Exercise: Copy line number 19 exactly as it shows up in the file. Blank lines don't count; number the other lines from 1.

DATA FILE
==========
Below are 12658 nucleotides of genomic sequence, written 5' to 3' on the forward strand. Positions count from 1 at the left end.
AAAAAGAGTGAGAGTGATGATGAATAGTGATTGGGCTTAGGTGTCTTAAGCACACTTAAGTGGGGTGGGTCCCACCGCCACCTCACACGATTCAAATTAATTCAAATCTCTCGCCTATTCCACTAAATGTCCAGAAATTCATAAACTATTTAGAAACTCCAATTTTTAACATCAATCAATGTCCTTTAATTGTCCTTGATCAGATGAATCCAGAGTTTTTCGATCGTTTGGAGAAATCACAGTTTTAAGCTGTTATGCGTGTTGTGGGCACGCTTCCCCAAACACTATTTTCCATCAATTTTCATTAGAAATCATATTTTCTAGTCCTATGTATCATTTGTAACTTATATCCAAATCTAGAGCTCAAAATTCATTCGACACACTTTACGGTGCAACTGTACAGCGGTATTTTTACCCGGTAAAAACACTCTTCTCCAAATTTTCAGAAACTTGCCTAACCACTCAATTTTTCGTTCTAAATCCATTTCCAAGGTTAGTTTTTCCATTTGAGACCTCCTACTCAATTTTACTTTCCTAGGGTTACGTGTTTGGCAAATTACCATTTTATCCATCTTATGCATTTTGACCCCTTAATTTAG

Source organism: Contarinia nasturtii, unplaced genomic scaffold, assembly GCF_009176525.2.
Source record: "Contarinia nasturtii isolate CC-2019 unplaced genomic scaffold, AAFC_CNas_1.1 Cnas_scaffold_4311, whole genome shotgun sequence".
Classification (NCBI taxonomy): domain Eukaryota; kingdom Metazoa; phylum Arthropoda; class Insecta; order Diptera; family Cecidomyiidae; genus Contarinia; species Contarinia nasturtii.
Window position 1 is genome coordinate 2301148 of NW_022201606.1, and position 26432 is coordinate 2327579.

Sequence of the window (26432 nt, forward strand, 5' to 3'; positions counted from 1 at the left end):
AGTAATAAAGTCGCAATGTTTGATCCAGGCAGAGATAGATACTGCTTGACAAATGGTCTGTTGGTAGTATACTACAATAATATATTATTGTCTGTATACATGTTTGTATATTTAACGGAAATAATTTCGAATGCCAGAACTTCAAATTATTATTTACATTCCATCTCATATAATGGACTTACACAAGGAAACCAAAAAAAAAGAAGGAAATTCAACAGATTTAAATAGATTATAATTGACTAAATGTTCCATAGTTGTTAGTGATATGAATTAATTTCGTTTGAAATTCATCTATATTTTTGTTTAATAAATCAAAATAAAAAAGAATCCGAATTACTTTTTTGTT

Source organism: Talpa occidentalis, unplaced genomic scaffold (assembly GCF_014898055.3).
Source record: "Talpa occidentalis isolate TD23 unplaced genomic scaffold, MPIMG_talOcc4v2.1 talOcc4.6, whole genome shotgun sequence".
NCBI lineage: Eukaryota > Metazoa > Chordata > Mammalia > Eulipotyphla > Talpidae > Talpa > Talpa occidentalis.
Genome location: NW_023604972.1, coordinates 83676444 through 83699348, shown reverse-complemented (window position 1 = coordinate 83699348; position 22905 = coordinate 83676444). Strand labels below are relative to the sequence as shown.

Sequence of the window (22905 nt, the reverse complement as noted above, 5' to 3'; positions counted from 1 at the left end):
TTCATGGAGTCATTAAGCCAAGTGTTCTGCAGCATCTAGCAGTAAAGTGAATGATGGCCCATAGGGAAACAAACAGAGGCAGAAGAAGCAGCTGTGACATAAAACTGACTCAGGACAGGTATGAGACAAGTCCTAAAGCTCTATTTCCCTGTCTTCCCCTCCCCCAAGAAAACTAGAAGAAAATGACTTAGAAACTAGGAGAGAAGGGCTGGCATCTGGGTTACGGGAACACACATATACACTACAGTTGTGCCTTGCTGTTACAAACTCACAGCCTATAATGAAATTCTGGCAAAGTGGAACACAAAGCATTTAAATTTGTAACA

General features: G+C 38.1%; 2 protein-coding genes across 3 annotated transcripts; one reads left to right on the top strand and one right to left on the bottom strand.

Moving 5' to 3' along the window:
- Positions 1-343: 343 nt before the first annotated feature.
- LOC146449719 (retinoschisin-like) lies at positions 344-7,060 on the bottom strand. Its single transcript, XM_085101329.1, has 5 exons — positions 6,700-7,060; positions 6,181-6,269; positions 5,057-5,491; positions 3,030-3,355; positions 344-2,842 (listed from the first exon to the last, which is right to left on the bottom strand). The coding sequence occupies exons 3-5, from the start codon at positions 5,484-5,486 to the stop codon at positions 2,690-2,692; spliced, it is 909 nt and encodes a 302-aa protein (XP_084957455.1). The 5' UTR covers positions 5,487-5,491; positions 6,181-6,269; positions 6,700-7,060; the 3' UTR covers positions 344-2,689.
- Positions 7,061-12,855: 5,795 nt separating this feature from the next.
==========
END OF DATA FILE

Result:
- Positions 7,061-12,855: 5,795 nt separating this feature from the next.